Review-America: A Tribute to Heroes
God Shed His Grace on Thee
By Brian W. Fairbanks
America: a Tribute to Heroes, an historic star-studded telethon to raise money for the victims of the September 11 terrorist attack on the World Trade Center and the Pentagon, claimed two commercial free hours of prime time television on Friday night September 21, 2001. Presented on all the major TV networks and cable channels, and available to any station that wanted to join the proceedings, it was seen on some 35 stations in all. A tasteful, subdued affair, there was no audience, no tote board, no introductions, and no glitz of any kind.
Presented live from various undisclosed locations, celebs like Jack Nicholson, Tom Cruise, Brad Pitt, Reba McIntyre, Al Pacino, Goldie Hawn, Kurt Russell and Sylvester Stallone answered phone calls from donors, many of whom seemed as interested in chatting as in contributing money, while their colleagues recounted acts of heroism from September 11, 2001 or performed inspiring musical numbers.
Bruce Springsteen opened the proceedings on a stage bathed in the light from hundreds of candles (the only set throughout) singing the appropriately titled “My City of Ruins.” Then a subdued Tom Hanks appeared on stage to explain the reason behind the telethon. Quoting one of the passengers who rebelled against the hijackers on the flight that crashed in Pennsylvania, Hanks said “We’re going to do something.” That something included raising “a great deal of money.” And so it went for the next two hours. A song, a statement, a song, and an occasional glimpse of the stars in the phone bank.
The Dixie Chicks introduced a new song called “I Believe in Love”; Neil Young covered the late John Lennon’s “Imagine”; Paul Simon performed “Bridge Over Troubled Water”; Billy Joel saluted the Big Apple with “New York State of Mind” with the hat of a fallen firefighter resting on his piano; Mariah Carey sang “Hero”; Celine Dion belted out a rendition of “God Bless America”; and all of the participants joined Willie Nelson for “America, the Beautiful.” During breaks in the music, Kelsey Grammar quoted John F. Kennedy (“We will bear any burden…”), Will Smith and Muhammad Ali condemned terrorism while defending Islam, Dennis Franz and Jimmy Smits praised the NYPD, Robert DeNiro spoke of FDR and civil liberties, and, finally, Clint Eastwood expressed the need for a united America.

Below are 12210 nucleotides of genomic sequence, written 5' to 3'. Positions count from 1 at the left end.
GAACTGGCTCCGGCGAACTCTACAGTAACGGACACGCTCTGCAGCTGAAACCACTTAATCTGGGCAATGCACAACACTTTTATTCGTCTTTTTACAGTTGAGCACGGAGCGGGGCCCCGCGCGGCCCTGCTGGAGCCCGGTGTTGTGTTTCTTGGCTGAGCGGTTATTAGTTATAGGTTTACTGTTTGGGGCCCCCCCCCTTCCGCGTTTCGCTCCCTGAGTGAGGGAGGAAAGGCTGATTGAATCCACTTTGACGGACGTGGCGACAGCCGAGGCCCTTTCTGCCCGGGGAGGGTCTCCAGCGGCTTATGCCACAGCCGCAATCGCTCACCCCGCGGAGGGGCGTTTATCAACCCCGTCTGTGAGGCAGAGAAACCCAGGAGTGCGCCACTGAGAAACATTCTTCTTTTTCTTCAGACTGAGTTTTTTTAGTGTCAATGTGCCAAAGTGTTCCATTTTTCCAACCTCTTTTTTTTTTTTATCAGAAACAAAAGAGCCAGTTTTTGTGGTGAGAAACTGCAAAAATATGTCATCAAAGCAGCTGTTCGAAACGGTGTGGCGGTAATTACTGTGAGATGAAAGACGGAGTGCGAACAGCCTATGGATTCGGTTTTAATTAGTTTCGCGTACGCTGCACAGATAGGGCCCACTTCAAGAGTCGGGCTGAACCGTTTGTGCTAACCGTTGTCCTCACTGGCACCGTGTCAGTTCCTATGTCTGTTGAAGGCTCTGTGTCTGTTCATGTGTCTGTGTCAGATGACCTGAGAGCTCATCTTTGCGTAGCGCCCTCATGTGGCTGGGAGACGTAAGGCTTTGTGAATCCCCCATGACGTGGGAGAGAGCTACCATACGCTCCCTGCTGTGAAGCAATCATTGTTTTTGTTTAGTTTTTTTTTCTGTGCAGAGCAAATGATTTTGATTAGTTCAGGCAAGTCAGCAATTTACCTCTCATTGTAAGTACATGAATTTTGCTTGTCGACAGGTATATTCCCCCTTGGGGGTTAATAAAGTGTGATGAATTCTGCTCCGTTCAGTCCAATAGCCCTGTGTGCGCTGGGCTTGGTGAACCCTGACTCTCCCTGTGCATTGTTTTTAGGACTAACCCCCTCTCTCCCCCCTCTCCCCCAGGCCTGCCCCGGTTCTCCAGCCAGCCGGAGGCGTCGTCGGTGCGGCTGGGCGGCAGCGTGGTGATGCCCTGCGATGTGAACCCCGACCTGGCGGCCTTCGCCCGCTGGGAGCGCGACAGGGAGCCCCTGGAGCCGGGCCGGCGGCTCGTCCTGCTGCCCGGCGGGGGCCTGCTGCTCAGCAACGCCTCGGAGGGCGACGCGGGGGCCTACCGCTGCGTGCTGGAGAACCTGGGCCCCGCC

Initial reports suggest the show raised some $150 million, which is the approximate amount a producer would need to raise to cast Tom Hanks, Tom Cruise, Julia Roberts, George Clooney, and Jim Carrey in the same movie. At least none of these overpaid stars tried to make the less affluent viewer feel guilty about not contributing, once a favorite ploy of the Jerry Lewis MDA telethon, although Clooney, with that smug smirk of his, came close to reviving memories of Sammy Davis, Jr. Sammy, for those too young to remember, bounced on stage every Labor Day wearing enough jewelry to create a chain as tall as the WTC stood before the attack. Pointing his glittering finger at the audience, he'd try to make the average working person feel guilty for not parting with the cash that the Rat Packer could afford to throw away on useless trinkets.
But Sammy's conspicuous consumption is common in the American free enterprise system that so offends Osama bin Laden and his nest of poisonous snakes, and it's the system American soldiers will soon donate their blood to preserve.
God shed his grace on thee.
Brian W. Fairbanks
About the author
About the author
President Bush's Movements and Actions on 9/11
9/11: Malfeasance or Treason?
The 9/11 Cover-Up Commission * 9/11 for the Truth
Inside Job * 9/11 Skeptics Blog
Bush Knew - An American Requiem
Eleven: Eleven * Amazing $20 Bill 9/11 Coincidence
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